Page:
Dear President Obama,
Thank you for your recent statements after the Zimmerman trial about your own memories of being a young black male. I am a "white" American, born and raised in Birmingham, Alabama where I lived until I moved to North Carolina as a grad student. When I left Alabama, I had the opportunity to know many different people and was impelled to examine the racism in me. I didn't know it existed. I didn't even think about it before.
As years went by, I thought I had done a pretty good job of shedding the racism in me. I had African-American friends, two of my children are bi-racial, I was involved in civil rights issues. Then, came a cold evening in Albany, NY.
I was in Albany for a short visit and was walking in the area between the museum and government buildings. It's a huge plaza with an underground pedestrian area that links the buildings. I had used that to walk to the museum but decided to walk back outside. It was getting dark. The only other person on the plaza was a young black man who was walking parallel to me on the other side. As I pulled a scarf around my neck to cut the wind, I saw the man pull his hoodie up as he changed direction and began walking quickly toward me. Much to my horror, I became afraid and tried to figure why. Into my mind popped the notion that he was a black man, had hidden his face (I had, too), and had suddenly changed direction when he seemed to have looked up and seen me. I was embarrassed to think that, but it was there. I decided to wait and see what happened, fearful all the time. I changed my direction a bit and he seemed to as well. He continued to come directly toward me. As he came near, he looked up and said "Bad wind, isn't it?" and showed me the nearest entry into the pedestrian underground. He was cold as I was and his change of direction was to go into the building close to where I walked. I wish I could have apologized to that fellow. That experience stays with me.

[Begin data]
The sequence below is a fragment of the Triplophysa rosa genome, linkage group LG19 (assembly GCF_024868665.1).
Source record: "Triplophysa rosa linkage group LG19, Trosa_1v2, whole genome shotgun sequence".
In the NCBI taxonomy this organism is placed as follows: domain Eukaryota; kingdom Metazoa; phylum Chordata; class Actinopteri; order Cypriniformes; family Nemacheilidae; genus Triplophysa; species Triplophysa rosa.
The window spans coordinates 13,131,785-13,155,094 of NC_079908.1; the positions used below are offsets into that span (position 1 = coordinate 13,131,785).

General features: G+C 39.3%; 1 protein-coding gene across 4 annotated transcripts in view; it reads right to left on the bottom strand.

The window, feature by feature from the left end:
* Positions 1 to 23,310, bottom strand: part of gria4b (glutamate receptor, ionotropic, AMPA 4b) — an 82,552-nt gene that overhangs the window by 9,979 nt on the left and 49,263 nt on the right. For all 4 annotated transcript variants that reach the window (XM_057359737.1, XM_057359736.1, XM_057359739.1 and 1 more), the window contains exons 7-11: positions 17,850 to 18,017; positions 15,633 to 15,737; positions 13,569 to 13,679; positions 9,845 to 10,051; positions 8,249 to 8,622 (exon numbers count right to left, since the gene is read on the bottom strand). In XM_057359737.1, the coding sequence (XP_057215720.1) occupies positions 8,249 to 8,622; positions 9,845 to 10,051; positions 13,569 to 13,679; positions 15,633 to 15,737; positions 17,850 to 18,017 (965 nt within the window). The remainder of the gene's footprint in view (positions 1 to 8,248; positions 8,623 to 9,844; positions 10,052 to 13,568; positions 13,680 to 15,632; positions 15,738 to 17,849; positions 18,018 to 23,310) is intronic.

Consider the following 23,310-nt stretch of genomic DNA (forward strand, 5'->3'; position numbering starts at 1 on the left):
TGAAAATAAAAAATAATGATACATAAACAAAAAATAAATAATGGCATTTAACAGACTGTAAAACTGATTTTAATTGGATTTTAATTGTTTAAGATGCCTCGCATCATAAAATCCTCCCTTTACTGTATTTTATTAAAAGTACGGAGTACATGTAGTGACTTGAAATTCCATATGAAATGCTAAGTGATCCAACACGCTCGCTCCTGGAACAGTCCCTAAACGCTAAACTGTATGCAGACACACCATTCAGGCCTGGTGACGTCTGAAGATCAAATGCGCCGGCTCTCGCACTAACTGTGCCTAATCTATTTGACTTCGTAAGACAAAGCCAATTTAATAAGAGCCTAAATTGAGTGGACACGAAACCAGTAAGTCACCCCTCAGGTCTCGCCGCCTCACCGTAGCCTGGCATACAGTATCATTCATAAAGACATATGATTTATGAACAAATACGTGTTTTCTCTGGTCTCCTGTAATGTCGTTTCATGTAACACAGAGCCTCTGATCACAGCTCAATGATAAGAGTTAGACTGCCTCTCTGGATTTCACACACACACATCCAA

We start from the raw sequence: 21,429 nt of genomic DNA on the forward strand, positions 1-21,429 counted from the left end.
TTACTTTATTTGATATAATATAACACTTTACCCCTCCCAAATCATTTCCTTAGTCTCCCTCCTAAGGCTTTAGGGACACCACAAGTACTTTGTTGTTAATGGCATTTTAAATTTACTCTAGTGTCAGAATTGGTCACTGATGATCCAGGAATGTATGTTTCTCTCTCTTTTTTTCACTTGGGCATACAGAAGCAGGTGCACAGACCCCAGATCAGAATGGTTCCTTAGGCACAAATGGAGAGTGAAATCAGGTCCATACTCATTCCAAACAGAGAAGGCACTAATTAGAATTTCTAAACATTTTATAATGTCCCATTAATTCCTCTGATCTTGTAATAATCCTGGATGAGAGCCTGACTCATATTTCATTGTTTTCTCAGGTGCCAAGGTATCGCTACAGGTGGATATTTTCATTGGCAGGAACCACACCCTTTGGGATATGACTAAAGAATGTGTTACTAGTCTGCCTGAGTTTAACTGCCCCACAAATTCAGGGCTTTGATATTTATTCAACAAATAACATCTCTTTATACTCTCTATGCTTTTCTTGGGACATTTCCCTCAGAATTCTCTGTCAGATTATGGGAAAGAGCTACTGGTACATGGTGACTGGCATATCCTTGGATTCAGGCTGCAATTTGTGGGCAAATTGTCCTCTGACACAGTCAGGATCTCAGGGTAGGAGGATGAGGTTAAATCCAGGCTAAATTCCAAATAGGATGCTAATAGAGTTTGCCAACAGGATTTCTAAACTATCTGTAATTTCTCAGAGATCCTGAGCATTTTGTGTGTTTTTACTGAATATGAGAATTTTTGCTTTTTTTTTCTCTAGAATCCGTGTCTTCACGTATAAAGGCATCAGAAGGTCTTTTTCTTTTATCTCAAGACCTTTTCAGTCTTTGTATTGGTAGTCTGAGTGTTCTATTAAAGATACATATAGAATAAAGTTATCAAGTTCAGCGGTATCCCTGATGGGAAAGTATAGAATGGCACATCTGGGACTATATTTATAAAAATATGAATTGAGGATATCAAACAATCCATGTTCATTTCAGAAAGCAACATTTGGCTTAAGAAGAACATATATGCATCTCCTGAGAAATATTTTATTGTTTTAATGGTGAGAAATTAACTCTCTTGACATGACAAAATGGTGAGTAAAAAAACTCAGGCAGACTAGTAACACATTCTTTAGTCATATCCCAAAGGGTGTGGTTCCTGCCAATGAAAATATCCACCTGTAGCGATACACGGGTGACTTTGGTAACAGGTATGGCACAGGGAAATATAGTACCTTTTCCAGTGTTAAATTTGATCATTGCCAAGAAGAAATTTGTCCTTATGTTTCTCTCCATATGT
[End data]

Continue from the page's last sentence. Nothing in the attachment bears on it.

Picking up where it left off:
I hope that others who heard your words will be more aware of the fear that lurks within many of us. It's unreasoned, but there. I hope to never forget my walk in Albany and the young man I encountered that cold day. Your candid comments last week meant a lot to me. Thank you.